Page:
Let me begin by saying that 8 episodes for a drama, with each episode being under 30 minutes can be very limiting. It doesn’t even come close to the common 16 episode, 1 hour long Korean dramas that are given every week. The manga is still ongoing, and so the characters are still developing. The drama adaption for Switch Girl did not include the play arc, nor did it include the part where the class goes on a trip and Nika, Arata, and Monkey Boss get stuck on a mini island. I also noticed that the drama did not really go into depth with the issue of Arata’s frustration and inability to forgive his mom when she comes back to look for him. For a few chapters in the manga, the plot line was surrounded in that, and also involved Nika helping him to forgive. Instead, the drama sent him  away to his dad, it did not even mention that he would see his mom for a few days every month when he finally came back. So when I say that Kiriyama Renn didn’t really have time to show off his acting skills, it is partly due to the fact that they had to cut out a lot in order to fit everything into 8 episodes. It is understandable though, since the  title is Switch Girl and not Switch Boy. There are also other mishaps the drama doesn’t get into, but for the most part it stays very close to the original story.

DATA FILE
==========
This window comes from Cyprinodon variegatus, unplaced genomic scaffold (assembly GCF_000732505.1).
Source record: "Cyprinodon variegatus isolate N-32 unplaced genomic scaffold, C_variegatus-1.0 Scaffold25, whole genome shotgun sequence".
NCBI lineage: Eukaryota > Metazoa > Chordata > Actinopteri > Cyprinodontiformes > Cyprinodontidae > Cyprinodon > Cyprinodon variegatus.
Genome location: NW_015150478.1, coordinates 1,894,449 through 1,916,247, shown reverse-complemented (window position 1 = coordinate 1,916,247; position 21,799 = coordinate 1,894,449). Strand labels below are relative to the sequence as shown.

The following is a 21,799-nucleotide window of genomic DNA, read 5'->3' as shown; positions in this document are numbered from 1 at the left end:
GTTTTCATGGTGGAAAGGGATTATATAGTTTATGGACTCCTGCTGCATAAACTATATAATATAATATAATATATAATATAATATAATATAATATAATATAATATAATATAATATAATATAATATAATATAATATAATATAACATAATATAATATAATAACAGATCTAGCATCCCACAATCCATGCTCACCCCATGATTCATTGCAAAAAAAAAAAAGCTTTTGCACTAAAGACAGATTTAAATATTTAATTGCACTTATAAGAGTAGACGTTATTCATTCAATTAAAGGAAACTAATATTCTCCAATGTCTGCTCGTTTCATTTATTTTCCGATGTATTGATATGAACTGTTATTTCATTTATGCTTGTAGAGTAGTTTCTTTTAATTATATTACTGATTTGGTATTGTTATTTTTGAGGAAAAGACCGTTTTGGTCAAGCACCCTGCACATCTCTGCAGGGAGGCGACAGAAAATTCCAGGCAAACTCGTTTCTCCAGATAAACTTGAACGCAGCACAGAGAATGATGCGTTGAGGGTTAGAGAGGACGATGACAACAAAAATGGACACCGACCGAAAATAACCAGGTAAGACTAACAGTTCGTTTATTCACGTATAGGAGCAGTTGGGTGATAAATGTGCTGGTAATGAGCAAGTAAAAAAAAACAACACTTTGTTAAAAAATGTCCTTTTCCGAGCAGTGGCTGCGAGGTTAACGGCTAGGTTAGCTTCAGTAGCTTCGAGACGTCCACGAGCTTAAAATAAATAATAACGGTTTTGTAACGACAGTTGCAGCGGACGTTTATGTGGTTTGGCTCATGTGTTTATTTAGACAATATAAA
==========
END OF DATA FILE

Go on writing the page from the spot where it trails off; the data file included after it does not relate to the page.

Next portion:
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Official Website for Switch Girl Season 1: http://www.fujitv.co.jp/otn/switchgirl/intro.html

Official Website for Switch Girl Season 2: http://www.fujitv.co.jp/otn/switchgirl2/introduction.html

Official Switch Girl Youtube: http://www.youtube.com/user/dramaswitchgirl